Here is another way to think about what we have been through in the last couple of months and what is yet to come:

I read a statement by Harvard epidemiologist Marc Lipsitch a couple of days ago, which I find important to share. He said, these days there are:

  • Facts
  • Informed extrapolations from analogies to other viruses, and
  • Opinions or Speculations.

According to Lipsitch much of what we hear these days fall into one of the three categories listed above.

The truth is these days every one of us has the same data regarding the present and the same ignorance regarding the future and this really sums up the situation.

In actual sense, most of what we have today is opinion and much of it incline either optimistic or pessimistic. In such a situation, if a person read and/or listen just to the optimistic pieces, they might be tempted to think Covid-19 will soon be eradicated and the economy brought back to health.

On the other hand, if a person read and /or listen to only the negative pieces, they might as well conclude that humanity is done.

Altogether, the difference between the positive and negative views of most people is likely to stem from their innate biases and thus the data points (information) they choose to overweight.

The optimist takes cheer from the favorable outlook of positive information whiles the pessimist is depressed by the unpleasant possibilities of negative information.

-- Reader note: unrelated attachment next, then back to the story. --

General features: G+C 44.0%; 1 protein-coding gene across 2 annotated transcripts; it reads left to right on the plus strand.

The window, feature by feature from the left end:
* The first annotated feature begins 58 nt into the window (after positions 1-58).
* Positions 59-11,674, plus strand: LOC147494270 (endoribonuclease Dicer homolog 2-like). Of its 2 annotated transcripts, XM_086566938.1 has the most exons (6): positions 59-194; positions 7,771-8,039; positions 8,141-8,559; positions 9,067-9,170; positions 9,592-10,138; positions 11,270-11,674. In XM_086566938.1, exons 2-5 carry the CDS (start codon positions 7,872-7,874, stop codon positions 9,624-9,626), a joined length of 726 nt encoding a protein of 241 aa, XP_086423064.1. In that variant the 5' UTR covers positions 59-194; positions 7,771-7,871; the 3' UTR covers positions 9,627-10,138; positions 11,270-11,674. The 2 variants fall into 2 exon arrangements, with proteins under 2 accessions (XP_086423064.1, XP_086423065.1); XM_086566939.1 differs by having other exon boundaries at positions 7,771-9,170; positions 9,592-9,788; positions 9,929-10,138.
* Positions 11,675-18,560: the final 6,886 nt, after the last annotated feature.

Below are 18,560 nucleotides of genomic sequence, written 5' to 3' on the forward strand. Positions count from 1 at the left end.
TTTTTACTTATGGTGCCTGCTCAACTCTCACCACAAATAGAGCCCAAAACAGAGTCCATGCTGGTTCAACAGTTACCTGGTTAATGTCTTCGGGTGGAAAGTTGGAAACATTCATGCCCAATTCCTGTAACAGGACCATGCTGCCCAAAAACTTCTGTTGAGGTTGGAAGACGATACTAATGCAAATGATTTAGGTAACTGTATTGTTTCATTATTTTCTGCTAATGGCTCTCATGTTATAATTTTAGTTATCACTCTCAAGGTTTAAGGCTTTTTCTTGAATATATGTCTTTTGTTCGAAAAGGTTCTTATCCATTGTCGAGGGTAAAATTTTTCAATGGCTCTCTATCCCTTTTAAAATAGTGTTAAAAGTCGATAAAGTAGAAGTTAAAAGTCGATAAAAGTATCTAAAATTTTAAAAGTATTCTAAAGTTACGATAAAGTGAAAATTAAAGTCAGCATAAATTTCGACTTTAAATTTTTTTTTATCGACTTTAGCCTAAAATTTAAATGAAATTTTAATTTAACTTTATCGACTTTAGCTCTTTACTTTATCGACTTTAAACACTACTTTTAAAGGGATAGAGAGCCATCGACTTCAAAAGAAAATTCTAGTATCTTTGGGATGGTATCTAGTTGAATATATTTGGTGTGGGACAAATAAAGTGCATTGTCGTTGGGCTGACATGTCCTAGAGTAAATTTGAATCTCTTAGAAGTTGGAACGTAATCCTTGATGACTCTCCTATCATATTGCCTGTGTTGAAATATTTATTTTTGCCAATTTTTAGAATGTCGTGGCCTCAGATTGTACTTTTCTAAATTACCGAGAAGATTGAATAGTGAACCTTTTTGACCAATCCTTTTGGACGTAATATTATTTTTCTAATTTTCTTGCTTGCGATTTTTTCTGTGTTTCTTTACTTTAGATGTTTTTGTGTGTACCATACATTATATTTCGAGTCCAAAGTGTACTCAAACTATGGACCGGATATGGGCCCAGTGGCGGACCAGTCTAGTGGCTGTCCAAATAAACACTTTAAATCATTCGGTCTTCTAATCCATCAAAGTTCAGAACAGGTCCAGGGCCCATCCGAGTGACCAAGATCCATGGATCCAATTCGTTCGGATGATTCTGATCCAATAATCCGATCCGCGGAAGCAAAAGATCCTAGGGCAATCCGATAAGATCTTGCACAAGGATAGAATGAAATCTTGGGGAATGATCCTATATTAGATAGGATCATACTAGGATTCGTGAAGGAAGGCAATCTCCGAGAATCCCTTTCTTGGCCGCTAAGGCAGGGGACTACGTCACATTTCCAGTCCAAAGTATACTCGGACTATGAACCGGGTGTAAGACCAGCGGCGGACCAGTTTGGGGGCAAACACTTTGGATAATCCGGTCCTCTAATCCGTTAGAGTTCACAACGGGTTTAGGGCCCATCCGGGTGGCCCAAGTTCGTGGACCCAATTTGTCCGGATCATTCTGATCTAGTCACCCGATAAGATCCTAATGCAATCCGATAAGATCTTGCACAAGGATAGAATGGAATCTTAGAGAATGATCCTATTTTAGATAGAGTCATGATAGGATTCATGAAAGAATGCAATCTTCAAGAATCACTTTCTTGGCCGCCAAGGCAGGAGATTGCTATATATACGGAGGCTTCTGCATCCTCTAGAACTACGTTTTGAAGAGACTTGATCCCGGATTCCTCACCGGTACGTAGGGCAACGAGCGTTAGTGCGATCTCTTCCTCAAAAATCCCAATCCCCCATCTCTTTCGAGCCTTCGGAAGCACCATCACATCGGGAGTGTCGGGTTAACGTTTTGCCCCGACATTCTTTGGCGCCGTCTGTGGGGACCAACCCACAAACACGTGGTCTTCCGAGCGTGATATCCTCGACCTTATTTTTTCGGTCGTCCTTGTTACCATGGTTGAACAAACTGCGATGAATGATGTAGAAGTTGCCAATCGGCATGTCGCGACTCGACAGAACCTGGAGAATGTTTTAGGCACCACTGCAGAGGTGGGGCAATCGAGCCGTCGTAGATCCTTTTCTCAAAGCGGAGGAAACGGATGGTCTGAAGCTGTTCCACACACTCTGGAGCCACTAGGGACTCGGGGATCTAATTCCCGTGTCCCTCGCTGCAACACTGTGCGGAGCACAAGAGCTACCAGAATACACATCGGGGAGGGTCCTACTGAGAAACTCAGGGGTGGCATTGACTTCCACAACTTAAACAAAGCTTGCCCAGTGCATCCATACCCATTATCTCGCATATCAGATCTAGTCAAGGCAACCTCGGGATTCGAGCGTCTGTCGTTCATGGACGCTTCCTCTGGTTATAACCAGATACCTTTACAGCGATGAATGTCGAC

In the real world we live in, there is rarely anything such as “knowing the future”. What we can tell from experience is that the future would be mostly like the past.

In the current state of things, I personally do not believe that anyone has superior knowledge regarding the outcomes of Government stimulus intervention programs, and the overall impact of Covid-19 on the economy.

One of the things we can say for now, is that pessimistic views to some extent has dominated many of the other relevant data surrounding us. All the same, much of the pessimistic views can only be defined as informed opinions or speculations and not actual realities yet to come.

To be on a much “safer” side, assuming neutrality and aggressively going with the flow is essential to winning in times of unprecedented uncertainties such as what we have today!

Your friend,

Elijah Otoo-Essien

The author is a Chartered Financial Economist